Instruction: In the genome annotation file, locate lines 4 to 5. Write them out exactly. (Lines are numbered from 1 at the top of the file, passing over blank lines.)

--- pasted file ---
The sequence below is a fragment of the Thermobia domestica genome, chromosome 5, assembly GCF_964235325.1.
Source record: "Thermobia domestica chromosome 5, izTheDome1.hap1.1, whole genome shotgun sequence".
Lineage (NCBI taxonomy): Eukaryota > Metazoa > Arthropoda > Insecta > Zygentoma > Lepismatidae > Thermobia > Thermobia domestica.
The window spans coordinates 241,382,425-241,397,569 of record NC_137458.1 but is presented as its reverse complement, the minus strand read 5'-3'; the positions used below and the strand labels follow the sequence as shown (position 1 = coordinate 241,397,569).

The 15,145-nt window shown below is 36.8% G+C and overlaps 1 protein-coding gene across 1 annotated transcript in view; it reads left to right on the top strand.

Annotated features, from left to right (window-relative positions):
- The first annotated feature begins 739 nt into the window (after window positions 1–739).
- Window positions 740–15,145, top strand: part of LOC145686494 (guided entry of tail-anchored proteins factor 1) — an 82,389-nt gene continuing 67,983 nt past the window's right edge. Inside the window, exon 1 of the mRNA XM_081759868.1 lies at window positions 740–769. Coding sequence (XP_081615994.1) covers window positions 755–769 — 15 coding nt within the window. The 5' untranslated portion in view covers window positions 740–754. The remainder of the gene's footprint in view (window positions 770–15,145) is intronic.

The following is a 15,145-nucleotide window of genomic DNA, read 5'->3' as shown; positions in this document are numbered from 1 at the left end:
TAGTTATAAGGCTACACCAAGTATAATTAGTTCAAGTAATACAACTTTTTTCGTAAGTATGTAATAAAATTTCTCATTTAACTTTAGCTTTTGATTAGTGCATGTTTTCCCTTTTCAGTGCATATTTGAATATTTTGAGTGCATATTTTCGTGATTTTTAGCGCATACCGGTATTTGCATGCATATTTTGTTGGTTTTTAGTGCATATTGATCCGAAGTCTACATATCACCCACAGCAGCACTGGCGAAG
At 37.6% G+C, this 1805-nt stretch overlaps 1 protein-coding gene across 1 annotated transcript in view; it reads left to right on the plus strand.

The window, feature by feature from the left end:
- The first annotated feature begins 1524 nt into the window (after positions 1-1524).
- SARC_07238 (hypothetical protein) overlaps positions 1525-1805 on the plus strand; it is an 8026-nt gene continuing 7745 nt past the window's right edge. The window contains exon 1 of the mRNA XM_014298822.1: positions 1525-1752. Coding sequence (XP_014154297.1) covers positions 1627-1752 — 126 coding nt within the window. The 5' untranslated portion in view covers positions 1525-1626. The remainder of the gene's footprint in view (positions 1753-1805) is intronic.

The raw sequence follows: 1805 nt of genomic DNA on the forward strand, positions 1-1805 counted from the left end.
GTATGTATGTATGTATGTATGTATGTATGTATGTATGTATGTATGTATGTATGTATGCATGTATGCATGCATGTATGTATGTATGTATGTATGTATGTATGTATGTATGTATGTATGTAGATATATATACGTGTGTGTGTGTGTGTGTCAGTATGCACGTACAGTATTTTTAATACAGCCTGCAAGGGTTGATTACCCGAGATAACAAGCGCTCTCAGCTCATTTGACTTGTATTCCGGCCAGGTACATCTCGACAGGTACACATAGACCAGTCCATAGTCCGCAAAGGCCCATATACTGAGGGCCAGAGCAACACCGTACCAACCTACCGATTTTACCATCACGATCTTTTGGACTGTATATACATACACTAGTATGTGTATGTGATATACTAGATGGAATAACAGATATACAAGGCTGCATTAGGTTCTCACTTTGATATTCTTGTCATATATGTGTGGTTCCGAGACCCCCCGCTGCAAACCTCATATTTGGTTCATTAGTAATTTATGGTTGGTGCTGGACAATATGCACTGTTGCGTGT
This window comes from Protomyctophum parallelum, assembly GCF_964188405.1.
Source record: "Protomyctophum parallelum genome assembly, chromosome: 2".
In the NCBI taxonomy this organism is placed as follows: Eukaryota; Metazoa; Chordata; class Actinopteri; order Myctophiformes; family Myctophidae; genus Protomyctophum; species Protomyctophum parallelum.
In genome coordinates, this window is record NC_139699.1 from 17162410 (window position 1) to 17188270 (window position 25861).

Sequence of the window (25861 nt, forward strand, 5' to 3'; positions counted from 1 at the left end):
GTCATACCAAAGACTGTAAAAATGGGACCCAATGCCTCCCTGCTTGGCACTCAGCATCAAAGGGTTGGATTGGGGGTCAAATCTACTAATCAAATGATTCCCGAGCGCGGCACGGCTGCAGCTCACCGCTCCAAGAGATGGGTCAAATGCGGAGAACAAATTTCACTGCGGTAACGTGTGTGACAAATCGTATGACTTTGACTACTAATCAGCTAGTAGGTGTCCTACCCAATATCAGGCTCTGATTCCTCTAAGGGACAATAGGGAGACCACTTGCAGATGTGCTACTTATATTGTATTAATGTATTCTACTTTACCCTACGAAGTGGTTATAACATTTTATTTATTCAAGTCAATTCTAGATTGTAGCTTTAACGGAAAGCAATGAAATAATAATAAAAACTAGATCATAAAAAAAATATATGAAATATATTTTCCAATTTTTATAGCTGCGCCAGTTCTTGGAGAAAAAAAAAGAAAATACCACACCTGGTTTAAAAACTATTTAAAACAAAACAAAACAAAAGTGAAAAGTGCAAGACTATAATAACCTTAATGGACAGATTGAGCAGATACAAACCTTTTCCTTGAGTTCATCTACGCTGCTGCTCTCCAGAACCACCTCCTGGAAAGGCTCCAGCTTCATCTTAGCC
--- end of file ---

The window spans coordinates 241,382,425-241,397,569 of record NC_137458.1 but is presented as its reverse complement, the minus strand read 5'-3'; the positions used below and the strand labels follow the sequence as shown (position 1 = coordinate 241,397,569).

The 15,145-nt window shown below is 36.8% G+C and overlaps 1 protein-coding gene across 1 annotated transcript in view; it reads left to right on the top strand.